German wine aficionados know all too well that this country’s red wines are very pale. In Italy German red wines pass for rose. Grape pigmentation in German vineyards is always at a premium because of the paucity of sunshine.
In 1956 August Herold of Weinsberg Institute of Wine Technology developed this hybrid (Heroldrebe x Helfensteiner) with the objective to create a dark-skinned grape variety.
Dornfelder is by all accounts a very successful hybrid for Germany, but given the name Dornfelder in honour of an 18th century finance minister of Wurttemberg who did a lot to advance vitiviniculture in this southern German sate. August Herold had created another hybrid and named it after himself.
Dornfelder is more popular in Germany, and particularly in Wurttemberg because of its highly desirable ripening and colour characteristics. The wines are dark red, fruity, tannic, and full-bodied, resembling the red wines from Cotes du Rhone rather than those from Germany. All pure Dornfelder wines are worth barrel aging. In fact, Dornfelder can be blended with lighter pigmented pale wines to render them more eye appealing.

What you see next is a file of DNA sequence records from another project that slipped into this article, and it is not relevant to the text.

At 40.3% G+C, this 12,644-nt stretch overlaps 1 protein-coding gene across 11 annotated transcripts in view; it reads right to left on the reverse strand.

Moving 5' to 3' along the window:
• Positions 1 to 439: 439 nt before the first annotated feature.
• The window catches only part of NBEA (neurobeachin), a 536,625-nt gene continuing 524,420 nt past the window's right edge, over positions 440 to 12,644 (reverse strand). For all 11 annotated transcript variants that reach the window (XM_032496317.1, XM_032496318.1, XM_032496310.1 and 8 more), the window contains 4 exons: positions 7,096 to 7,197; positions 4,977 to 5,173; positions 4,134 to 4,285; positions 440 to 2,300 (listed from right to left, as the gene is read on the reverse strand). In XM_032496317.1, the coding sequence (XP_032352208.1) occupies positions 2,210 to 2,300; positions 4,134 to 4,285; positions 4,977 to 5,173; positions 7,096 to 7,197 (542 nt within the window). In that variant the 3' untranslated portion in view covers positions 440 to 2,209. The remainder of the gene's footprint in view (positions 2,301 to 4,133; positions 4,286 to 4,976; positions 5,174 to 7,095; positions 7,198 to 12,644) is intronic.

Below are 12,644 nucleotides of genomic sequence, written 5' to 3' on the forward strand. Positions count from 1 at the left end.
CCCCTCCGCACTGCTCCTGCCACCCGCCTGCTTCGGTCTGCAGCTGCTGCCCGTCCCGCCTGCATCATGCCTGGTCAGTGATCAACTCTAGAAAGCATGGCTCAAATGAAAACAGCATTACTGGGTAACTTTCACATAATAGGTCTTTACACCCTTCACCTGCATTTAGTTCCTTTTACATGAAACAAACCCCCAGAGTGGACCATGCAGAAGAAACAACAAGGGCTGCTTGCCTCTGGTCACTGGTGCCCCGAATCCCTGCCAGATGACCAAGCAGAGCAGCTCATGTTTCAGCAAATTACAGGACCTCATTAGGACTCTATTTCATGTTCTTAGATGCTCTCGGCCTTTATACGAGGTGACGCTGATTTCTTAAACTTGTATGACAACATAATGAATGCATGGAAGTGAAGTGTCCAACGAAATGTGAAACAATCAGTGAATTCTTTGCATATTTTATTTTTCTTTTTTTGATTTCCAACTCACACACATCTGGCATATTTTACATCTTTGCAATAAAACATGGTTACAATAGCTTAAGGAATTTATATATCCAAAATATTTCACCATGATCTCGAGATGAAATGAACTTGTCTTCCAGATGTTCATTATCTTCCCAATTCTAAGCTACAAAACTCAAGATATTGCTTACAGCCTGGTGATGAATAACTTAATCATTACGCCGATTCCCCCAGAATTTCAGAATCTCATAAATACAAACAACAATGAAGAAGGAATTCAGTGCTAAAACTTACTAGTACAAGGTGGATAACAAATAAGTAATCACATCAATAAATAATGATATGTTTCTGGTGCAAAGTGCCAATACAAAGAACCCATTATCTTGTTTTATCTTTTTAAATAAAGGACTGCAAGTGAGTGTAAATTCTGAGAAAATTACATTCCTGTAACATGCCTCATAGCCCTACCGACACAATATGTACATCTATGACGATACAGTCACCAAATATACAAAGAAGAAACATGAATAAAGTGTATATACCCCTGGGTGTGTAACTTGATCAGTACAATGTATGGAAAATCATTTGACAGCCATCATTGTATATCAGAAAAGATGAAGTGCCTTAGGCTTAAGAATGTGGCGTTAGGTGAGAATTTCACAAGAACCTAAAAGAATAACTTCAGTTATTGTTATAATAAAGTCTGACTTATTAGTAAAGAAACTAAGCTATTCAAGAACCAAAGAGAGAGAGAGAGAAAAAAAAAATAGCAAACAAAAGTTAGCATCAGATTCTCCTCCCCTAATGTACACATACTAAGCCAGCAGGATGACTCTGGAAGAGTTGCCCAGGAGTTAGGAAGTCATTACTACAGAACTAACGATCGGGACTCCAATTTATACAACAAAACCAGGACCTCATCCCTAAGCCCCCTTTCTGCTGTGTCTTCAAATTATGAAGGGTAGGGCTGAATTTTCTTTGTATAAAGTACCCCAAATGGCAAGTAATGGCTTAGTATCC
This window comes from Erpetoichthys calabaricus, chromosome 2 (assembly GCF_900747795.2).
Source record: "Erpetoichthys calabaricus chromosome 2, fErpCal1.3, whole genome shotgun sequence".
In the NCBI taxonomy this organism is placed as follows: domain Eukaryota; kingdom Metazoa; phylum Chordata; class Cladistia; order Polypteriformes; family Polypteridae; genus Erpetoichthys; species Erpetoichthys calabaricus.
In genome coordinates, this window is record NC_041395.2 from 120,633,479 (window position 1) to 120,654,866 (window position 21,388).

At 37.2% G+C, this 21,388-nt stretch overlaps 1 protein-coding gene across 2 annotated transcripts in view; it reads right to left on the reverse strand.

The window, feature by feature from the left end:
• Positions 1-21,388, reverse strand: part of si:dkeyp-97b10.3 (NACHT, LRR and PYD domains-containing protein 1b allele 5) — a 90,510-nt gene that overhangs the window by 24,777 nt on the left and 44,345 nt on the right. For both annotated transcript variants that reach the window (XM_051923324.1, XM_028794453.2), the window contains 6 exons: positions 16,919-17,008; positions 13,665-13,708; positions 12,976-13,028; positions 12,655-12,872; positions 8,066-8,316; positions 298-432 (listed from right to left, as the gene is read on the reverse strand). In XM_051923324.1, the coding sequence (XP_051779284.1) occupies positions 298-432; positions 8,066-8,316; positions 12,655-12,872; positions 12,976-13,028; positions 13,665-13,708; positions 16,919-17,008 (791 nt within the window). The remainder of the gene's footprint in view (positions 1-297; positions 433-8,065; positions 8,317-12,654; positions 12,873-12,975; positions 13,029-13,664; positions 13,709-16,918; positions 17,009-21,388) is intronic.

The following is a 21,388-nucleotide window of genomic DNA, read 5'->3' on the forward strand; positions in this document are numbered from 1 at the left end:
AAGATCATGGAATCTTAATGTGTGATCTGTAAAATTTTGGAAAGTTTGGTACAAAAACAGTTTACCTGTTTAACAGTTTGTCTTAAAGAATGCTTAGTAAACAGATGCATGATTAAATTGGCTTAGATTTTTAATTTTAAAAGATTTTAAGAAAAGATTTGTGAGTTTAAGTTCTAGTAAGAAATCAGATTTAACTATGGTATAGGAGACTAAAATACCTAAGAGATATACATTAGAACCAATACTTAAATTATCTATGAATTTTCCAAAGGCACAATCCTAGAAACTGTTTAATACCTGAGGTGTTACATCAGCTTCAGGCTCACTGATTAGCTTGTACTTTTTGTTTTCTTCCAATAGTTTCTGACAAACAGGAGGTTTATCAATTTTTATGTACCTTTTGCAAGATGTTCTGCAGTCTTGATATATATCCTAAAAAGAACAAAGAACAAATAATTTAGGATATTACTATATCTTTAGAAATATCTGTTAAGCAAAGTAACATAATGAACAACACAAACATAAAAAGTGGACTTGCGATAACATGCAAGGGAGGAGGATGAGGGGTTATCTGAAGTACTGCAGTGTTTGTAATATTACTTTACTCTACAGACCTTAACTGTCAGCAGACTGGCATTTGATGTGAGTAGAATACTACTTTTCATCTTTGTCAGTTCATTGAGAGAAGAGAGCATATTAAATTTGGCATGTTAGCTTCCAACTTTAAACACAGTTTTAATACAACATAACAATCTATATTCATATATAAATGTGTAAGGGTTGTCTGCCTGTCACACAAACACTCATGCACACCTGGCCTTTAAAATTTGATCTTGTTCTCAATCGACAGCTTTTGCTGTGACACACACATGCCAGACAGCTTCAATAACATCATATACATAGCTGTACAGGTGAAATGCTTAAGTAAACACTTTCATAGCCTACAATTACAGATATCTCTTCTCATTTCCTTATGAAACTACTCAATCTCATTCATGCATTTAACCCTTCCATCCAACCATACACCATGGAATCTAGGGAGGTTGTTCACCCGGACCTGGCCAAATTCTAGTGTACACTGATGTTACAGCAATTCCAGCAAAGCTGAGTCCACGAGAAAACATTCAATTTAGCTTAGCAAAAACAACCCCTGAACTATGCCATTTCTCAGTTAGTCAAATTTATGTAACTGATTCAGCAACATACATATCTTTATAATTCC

Presently there exist 2600 hectares of Dornfelder in Wurttemberg, in Palatinate and Hessia in Germany.
The grape is resistant to rot, ripens early, and can produce up to 120 Hectolitres per hectare, although quality conscious growers prune the vines to yield 7 – 8 tonnes per hectare.
German winemakers are enthusiastically experimenting with Dornfelder to produce wines that can be ejoyted a year or so after bottling. Recent examples of blended (with Pinot Noir) Dornfelder wines were mostly attractive with dark colour, full body, and excellent fruitiness, but still too tannic. However, this can be easily corrected by blending it with soft wines.
Article contributed by Hrayr Berberoglu, a Professor Emeritus of Hospitality and Tourism Management specializing in Food and Beverage. Books by H. Berberoglu